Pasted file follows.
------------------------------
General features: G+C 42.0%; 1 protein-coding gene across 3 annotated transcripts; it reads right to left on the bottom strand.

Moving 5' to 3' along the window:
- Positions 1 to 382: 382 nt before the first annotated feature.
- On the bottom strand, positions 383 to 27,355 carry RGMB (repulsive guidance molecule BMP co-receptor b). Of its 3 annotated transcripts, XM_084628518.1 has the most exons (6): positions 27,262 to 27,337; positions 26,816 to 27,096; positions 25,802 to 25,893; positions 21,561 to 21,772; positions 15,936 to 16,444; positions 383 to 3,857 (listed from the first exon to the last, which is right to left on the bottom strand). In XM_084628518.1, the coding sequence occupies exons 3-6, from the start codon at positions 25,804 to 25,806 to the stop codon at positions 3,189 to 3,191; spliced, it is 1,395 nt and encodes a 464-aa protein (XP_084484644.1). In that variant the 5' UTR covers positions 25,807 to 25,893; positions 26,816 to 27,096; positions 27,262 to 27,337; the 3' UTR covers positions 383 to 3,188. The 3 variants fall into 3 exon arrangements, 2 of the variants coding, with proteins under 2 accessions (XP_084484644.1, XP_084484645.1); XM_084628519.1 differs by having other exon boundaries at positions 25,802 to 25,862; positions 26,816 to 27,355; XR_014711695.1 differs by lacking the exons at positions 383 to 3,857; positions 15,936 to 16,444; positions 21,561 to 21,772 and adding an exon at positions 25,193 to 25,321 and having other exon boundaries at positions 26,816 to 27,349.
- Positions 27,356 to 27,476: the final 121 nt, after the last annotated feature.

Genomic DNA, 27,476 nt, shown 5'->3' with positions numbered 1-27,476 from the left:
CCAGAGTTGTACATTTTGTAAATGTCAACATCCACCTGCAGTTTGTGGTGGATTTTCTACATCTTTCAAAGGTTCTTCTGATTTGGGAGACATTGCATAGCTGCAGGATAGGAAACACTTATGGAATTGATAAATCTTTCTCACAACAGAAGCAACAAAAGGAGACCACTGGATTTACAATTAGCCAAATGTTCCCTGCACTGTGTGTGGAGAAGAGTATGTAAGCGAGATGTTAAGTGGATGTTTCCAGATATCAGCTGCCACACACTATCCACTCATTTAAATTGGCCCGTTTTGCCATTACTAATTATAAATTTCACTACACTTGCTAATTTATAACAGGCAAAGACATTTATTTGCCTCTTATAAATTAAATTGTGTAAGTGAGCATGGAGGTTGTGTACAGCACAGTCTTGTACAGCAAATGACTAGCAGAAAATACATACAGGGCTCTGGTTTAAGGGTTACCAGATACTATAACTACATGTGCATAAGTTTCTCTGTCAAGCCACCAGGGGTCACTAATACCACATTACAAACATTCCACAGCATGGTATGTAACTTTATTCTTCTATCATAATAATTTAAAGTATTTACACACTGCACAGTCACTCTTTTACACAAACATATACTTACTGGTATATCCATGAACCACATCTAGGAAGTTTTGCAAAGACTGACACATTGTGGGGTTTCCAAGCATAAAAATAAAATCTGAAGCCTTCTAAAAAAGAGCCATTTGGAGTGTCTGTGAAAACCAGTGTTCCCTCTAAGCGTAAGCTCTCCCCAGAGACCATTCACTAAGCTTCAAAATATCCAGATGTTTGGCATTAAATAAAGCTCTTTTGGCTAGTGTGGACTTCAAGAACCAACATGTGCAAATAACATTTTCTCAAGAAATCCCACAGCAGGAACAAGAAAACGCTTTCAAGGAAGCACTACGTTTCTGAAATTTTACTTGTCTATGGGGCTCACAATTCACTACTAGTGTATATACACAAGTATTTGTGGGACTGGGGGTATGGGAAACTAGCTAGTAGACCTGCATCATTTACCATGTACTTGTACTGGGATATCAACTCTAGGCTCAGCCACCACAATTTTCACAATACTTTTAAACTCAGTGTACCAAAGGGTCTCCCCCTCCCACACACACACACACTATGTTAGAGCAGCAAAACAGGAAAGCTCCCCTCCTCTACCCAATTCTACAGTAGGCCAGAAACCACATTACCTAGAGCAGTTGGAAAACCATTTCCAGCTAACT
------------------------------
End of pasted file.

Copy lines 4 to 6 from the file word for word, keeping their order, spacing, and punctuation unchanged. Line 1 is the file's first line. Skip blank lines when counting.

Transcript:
- On the bottom strand, positions 383 to 27,355 carry RGMB (repulsive guidance molecule BMP co-receptor b). Of its 3 annotated transcripts, XM_084628518.1 has the most exons (6): positions 27,262 to 27,337; positions 26,816 to 27,096; positions 25,802 to 25,893; positions 21,561 to 21,772; positions 15,936 to 16,444; positions 383 to 3,857 (listed from the first exon to the last, which is right to left on the bottom strand). In XM_084628518.1, the coding sequence occupies exons 3-6, from the start codon at positions 25,804 to 25,806 to the stop codon at positions 3,189 to 3,191; spliced, it is 1,395 nt and encodes a 464-aa protein (XP_084484644.1). In that variant the 5' UTR covers positions 25,807 to 25,893; positions 26,816 to 27,096; positions 27,262 to 27,337; the 3' UTR covers positions 383 to 3,188. The 3 variants fall into 3 exon arrangements, 2 of the variants coding, with proteins under 2 accessions (XP_084484644.1, XP_084484645.1); XM_084628519.1 differs by having other exon boundaries at positions 25,802 to 25,862; positions 26,816 to 27,355; XR_014711695.1 differs by lacking the exons at positions 383 to 3,857; positions 15,936 to 16,444; positions 21,561 to 21,772 and adding an exon at positions 25,193 to 25,321 and having other exon boundaries at positions 26,816 to 27,349.
- Positions 27,356 to 27,476: the final 121 nt, after the last annotated feature.

Genomic DNA, 27,476 nt, shown 5'->3' with positions numbered 1-27,476 from the left: